Companies who have relied on virus detection and anti-malware software to provide sufficient cybersecurity now have to look for new approaches. In May 2017, cybersecurity experts found “fileless malware” on the networks of over one hundred forty different banks. Fileless malware first gained some degree of public notoriety when security firm Kaspersky Labs detected a breach in its own networks - hackers using sophisticated techniques to spy on the companies trying to stop them. Since then it has grown to encompass approximately 15% of known cyber attacks.
How Fileless Malware Avoids Detection
Traditional anti-malware software scans computer files for known threats. It then either flags a suspicious file or deletes it. However, this technique has a number of holes. "Hackers have discovered techniques to hide malicious code in parts of a computer system not scanned by most virus detection techniques", says Charlie E. Bernier Principal Consultant and Cyber Insurance Expert at ECBM.
Typically, fileless malware comes in three distinct types: the first hides itself in the computer’s random access memory (RAM) awaiting execution, the second hides itself in application programming interfaces, while the third uses the Windows Registry to hide from anti-malware scanners.
Software Solutions Are Not Enough
Because fileless malware avoids traditional techniques so effectively, companies need to find and focus on more than malware scanning for their cybersecurity. While some scanners have started attempting to detect malware based off system behavior rather than file scanning, ultimately cybersecurity still rests in the hands of users. A user needs to click on an infected email attachment or visit an insecure website for fileless malware to make its way onto a computer or a network. Training users to resist these techniques is the best way to protect a system against fileless malware.
Employees Need To Know What To Look For To Keep An Eye On Suspicous Activity On Your Computers And Network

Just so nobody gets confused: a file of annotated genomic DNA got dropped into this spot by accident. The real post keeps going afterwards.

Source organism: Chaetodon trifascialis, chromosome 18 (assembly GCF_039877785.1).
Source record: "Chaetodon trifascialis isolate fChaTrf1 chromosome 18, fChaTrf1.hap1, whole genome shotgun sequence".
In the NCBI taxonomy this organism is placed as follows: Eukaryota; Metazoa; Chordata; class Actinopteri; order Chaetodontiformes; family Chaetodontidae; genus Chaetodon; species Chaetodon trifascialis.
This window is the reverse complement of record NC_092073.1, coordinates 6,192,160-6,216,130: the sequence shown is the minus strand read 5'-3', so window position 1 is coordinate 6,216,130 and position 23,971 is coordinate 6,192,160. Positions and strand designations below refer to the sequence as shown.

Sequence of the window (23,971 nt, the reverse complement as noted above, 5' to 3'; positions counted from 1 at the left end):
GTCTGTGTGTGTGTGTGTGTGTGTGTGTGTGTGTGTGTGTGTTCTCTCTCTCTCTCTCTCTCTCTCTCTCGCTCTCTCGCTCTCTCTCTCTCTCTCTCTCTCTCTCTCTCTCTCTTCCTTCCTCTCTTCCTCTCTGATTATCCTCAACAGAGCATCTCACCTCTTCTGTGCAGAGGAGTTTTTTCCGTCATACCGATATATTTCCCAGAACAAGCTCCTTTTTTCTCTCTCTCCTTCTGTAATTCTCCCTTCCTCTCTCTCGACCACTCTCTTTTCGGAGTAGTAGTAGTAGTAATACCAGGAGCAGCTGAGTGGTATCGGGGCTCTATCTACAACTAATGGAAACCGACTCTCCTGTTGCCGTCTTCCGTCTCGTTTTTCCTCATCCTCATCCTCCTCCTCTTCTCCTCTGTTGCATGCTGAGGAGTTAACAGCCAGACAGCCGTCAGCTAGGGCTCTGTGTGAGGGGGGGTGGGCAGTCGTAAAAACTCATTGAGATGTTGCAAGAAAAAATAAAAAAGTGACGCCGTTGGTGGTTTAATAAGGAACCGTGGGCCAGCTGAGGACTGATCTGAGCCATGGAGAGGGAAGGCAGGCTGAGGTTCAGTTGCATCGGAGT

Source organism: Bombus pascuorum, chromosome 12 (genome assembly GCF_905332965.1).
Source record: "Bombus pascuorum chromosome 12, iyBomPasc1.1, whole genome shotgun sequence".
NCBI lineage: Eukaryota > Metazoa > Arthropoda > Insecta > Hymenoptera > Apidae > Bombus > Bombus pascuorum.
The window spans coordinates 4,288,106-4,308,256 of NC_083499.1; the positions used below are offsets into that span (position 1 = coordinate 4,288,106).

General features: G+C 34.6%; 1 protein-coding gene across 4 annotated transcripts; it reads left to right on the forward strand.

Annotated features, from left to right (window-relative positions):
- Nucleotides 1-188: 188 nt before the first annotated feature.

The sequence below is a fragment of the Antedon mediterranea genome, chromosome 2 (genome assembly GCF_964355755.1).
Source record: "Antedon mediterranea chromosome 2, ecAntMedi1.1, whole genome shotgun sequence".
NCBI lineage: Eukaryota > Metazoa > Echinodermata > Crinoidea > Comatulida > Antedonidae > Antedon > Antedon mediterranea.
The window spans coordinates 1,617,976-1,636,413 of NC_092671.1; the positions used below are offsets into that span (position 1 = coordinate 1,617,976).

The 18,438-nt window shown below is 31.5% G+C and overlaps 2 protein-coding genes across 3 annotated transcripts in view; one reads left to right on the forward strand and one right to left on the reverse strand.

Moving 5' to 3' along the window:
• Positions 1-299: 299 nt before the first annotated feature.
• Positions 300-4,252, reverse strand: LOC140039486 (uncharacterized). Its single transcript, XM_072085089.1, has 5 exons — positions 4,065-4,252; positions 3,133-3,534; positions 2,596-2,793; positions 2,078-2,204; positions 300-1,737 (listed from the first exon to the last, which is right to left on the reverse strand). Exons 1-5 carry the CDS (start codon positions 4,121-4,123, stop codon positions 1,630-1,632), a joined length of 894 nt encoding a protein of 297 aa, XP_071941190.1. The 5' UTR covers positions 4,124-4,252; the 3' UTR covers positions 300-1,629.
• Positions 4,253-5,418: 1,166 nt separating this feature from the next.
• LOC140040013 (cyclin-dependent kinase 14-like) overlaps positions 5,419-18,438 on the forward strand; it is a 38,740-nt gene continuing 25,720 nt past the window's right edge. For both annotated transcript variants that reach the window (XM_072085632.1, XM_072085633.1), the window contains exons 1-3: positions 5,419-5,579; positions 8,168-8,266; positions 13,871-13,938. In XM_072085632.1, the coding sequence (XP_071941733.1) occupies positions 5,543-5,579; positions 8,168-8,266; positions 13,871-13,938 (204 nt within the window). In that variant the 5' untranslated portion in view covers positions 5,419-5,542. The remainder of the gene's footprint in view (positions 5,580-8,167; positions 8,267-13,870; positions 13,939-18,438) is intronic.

The recent finding of fileless malware in the systems of over one hundred forty banks will only increase awareness of the need to train employees against and monitor for this type of intrusion. The findings found in the infiltration of banks on a global scale, with twenty one of the one hundred and forty being based in the United States and seven in the United Kingdom. Hackers used the malware to siphon money out of automatic teller machines and also to hunt for high level passwords.
Don't Miss Opportunities For Training Staff For Cybersecurity Success
Preventing this type of attack from affecting your own systems and from there the systems of your partners, vendors, and customers involves a few important steps.
First, employees need to be trained to spot and avoid suspicious websites and suspicious emails.
Second, companies need to ensure that everything on their systems remains as up to date as possible. Keeping up to date with software and operating system patches can prevent up to 85% of malware attacks, including fileless ones.
Third, companies should look at switching to malware protection that focuses on monitoring and stopping suspicious activity into and out of network rather than looking for file signatures.
Cyber Risk continues to be an area of growing and necessary concern for companies. Companies will have to stay on top of and ahead of new risks to mitigate against cyber risk and avoid liabilities from system breaches.